Date of Award


Document Type


Degree Name

Doctor of Education (EdD)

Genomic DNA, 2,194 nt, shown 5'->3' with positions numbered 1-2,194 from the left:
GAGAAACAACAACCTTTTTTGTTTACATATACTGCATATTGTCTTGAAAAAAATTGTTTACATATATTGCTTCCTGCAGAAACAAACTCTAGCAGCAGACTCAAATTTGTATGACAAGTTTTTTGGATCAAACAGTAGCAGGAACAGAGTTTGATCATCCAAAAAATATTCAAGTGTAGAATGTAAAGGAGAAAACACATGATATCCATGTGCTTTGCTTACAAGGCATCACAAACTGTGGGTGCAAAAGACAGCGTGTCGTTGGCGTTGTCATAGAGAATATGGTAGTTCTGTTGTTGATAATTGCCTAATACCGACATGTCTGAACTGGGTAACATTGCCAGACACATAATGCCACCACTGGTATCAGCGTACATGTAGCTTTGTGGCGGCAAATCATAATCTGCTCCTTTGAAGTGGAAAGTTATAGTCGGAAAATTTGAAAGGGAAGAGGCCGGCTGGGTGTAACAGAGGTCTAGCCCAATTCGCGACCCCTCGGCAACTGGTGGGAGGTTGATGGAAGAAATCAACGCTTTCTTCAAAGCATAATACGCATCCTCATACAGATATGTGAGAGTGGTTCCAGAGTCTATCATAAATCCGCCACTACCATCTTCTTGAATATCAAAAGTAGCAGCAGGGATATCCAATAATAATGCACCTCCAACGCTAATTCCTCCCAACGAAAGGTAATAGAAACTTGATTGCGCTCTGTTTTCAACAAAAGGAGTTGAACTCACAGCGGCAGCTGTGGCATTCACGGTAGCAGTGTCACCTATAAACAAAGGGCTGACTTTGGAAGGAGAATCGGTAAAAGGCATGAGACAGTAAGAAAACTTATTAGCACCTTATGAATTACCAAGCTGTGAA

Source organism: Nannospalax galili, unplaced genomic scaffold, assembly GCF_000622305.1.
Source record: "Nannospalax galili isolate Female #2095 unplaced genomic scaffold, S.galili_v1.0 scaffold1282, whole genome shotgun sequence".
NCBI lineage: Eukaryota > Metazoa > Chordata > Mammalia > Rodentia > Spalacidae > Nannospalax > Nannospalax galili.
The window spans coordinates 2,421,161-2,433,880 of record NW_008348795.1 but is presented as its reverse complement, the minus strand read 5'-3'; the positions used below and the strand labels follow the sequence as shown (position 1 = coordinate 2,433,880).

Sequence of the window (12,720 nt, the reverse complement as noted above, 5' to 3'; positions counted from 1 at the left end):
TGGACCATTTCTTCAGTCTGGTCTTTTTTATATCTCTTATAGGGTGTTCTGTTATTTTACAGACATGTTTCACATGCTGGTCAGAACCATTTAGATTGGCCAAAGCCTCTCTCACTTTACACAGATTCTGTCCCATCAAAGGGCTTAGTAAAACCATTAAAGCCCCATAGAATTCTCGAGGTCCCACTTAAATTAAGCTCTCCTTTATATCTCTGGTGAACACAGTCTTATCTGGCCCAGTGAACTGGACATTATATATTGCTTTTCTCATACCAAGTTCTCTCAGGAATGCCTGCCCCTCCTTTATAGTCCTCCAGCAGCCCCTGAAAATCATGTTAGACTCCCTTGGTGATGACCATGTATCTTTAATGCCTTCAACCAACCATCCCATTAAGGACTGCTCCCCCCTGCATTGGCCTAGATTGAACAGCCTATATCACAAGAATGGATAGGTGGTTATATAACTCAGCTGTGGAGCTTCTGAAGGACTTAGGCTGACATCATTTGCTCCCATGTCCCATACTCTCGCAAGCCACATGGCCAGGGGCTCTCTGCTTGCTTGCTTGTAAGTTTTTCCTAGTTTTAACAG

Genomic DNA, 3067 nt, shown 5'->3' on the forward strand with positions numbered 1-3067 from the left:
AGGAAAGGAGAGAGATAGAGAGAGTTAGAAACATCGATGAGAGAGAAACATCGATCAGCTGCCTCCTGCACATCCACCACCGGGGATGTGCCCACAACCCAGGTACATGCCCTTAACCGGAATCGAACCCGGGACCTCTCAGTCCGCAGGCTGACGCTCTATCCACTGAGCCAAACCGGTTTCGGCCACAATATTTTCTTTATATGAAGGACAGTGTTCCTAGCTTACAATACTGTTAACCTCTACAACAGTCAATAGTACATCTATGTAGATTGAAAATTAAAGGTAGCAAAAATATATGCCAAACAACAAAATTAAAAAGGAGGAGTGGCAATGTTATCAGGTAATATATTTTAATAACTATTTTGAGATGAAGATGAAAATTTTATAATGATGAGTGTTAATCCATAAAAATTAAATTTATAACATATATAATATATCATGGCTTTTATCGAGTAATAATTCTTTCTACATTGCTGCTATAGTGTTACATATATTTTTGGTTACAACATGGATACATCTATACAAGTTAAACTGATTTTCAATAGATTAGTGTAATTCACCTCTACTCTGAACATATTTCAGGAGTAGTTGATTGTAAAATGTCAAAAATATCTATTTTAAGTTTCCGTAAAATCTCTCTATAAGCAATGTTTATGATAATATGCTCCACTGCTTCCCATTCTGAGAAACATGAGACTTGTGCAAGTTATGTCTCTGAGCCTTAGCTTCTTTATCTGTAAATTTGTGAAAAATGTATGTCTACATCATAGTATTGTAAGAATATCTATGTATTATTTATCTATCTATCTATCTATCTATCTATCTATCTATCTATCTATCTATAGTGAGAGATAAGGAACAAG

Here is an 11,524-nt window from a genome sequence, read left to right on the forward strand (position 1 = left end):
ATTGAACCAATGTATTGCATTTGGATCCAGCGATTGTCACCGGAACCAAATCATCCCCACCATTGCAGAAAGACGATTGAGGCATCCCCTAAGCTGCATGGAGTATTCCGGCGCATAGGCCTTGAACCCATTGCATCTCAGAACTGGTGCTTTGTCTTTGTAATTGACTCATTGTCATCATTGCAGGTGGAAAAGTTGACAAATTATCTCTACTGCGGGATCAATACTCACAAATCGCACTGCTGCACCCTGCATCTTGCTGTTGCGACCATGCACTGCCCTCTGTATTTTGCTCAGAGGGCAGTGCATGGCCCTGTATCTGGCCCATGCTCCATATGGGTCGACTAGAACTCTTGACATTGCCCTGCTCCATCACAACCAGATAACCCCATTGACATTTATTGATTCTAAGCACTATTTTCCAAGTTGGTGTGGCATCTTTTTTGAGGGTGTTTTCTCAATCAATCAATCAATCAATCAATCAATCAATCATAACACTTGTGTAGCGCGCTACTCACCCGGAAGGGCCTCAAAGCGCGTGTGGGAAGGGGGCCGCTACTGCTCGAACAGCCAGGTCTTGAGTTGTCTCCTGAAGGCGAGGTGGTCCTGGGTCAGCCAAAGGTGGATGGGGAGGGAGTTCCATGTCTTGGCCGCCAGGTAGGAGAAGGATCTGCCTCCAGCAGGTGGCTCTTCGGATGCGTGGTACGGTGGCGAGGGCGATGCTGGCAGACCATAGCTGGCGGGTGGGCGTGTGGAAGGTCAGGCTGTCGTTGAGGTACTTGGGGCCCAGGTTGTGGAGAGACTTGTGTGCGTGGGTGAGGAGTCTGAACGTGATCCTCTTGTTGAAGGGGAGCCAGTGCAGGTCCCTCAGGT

The purpose of this study was to investigate attitudes toward the disabled in foreign students at Louisiana State University. Four hundred sixty-six students were administered the Attitude Toward Disabled People scale, Form A, and a demographic questionnaire, during the Fall semester of 1982. These students were grouped in five predetermined areas of the world, as follows: Latin America; Africa; the Middle East, except Israel; Europe, Canada, and Israel; and South and East Asia. Analysis of variance and t-test were used to investigate differences of attitude among the subgroups of the sample. The following conclusions were drawn, applicable to the group of foreign students researched in this investigation. Significant overall differences were found between Latin America and Asia, Africa and Asia, and the Middle East and Asia, with Latin America, Africa, and the Middle East having a more favorable attitude toward the disabled. Asian females scored significantly higher than Asian males. Similarly, Africans with previous contact with the disabled scored significantly higher than Africans without previous contact. Regarding differences by sex among the geographical areas, a more positive attitude was found in the Latin America and the Middle East males in relation to the Asian males. In regards to age differences among geographical areas, Latin American students of less than 18 years of age had a more appropriate attitude than Asians of the same age group. In the "21-23" age group, Latin America, the Middle East, and Europe scored significantly higher than Asia. In the "27-29" as well as in the "30-32" age groups, Latin America scored higher than Asia. The results of this study suggest that differences in attitude toward the disabled exist among foreign students and that these differences can be associated with differences in national origin, sex, age, and having or not having had previous contact with disabled individuals.